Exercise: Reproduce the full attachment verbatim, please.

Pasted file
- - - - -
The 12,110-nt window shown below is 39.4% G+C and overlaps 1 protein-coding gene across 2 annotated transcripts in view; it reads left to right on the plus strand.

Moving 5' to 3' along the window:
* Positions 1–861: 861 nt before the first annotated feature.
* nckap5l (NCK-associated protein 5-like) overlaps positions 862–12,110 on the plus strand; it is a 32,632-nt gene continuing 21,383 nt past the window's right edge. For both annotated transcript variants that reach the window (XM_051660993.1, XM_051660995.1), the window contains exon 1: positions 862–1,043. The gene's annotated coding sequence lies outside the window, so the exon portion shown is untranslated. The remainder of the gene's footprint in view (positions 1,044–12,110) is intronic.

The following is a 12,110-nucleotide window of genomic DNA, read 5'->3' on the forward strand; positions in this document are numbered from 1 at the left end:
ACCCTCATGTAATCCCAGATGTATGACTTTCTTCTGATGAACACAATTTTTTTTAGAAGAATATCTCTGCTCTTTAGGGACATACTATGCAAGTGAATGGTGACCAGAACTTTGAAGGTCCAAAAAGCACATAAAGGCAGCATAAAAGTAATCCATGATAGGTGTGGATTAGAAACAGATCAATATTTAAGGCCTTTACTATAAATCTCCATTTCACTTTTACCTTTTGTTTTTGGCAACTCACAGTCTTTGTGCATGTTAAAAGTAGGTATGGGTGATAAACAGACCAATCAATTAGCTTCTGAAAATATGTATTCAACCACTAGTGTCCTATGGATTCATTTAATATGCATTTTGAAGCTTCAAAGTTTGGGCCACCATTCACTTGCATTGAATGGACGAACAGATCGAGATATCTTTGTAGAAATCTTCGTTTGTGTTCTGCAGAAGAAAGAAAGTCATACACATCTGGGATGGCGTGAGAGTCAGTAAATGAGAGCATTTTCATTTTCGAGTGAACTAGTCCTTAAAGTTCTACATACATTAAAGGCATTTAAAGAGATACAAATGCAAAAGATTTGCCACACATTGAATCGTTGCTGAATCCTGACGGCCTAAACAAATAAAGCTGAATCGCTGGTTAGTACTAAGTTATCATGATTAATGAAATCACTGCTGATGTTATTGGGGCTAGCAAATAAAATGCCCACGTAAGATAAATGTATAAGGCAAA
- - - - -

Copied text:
The 12,110-nt window shown below is 39.4% G+C and overlaps 1 protein-coding gene across 2 annotated transcripts in view; it reads left to right on the plus strand.

Moving 5' to 3' along the window:
* Positions 1–861: 861 nt before the first annotated feature.
* nckap5l (NCK-associated protein 5-like) overlaps positions 862–12,110 on the plus strand; it is a 32,632-nt gene continuing 21,383 nt past the window's right edge. For both annotated transcript variants that reach the window (XM_051660993.1, XM_051660995.1), the window contains exon 1: positions 862–1,043. The gene's annotated coding sequence lies outside the window, so the exon portion shown is untranslated. The remainder of the gene's footprint in view (positions 1,044–12,110) is intronic.

The following is a 12,110-nucleotide window of genomic DNA, read 5'->3' on the forward strand; positions in this document are numbered from 1 at the left end:
ACCCTCATGTAATCCCAGATGTATGACTTTCTTCTGATGAACACAATTTTTTTTAGAAGAATATCTCTGCTCTTTAGGGACATACTATGCAAGTGAATGGTGACCAGAACTTTGAAGGTCCAAAAAGCACATAAAGGCAGCATAAAAGTAATCCATGATAGGTGTGGATTAGAAACAGATCAATATTTAAGGCCTTTACTATAAATCTCCATTTCACTTTTACCTTTTGTTTTTGGCAACTCACAGTCTTTGTGCATGTTAAAAGTAGGTATGGGTGATAAACAGACCAATCAATTAGCTTCTGAAAATATGTATTCAACCACTAGTGTCCTATGGATTCATTTAATATGCATTTTGAAGCTTCAAAGTTTGGGCCACCATTCACTTGCATTGAATGGACGAACAGATCGAGATATCTTTGTAGAAATCTTCGTTTGTGTTCTGCAGAAGAAAGAAAGTCATACACATCTGGGATGGCGTGAGAGTCAGTAAATGAGAGCATTTTCATTTTCGAGTGAACTAGTCCTTAAAGTTCTACATACATTAAAGGCATTTAAAGAGATACAAATGCAAAAGATTTGCCACACATTGAATCGTTGCTGAATCCTGACGGCCTAAACAAATAAAGCTGAATCGCTGGTTAGTACTAAGTTATCATGATTAATGAAATCACTGCTGATGTTATTGGGGCTAGCAAATAAAATGCCCACGTAAGATAAATGTATAAGGCAAA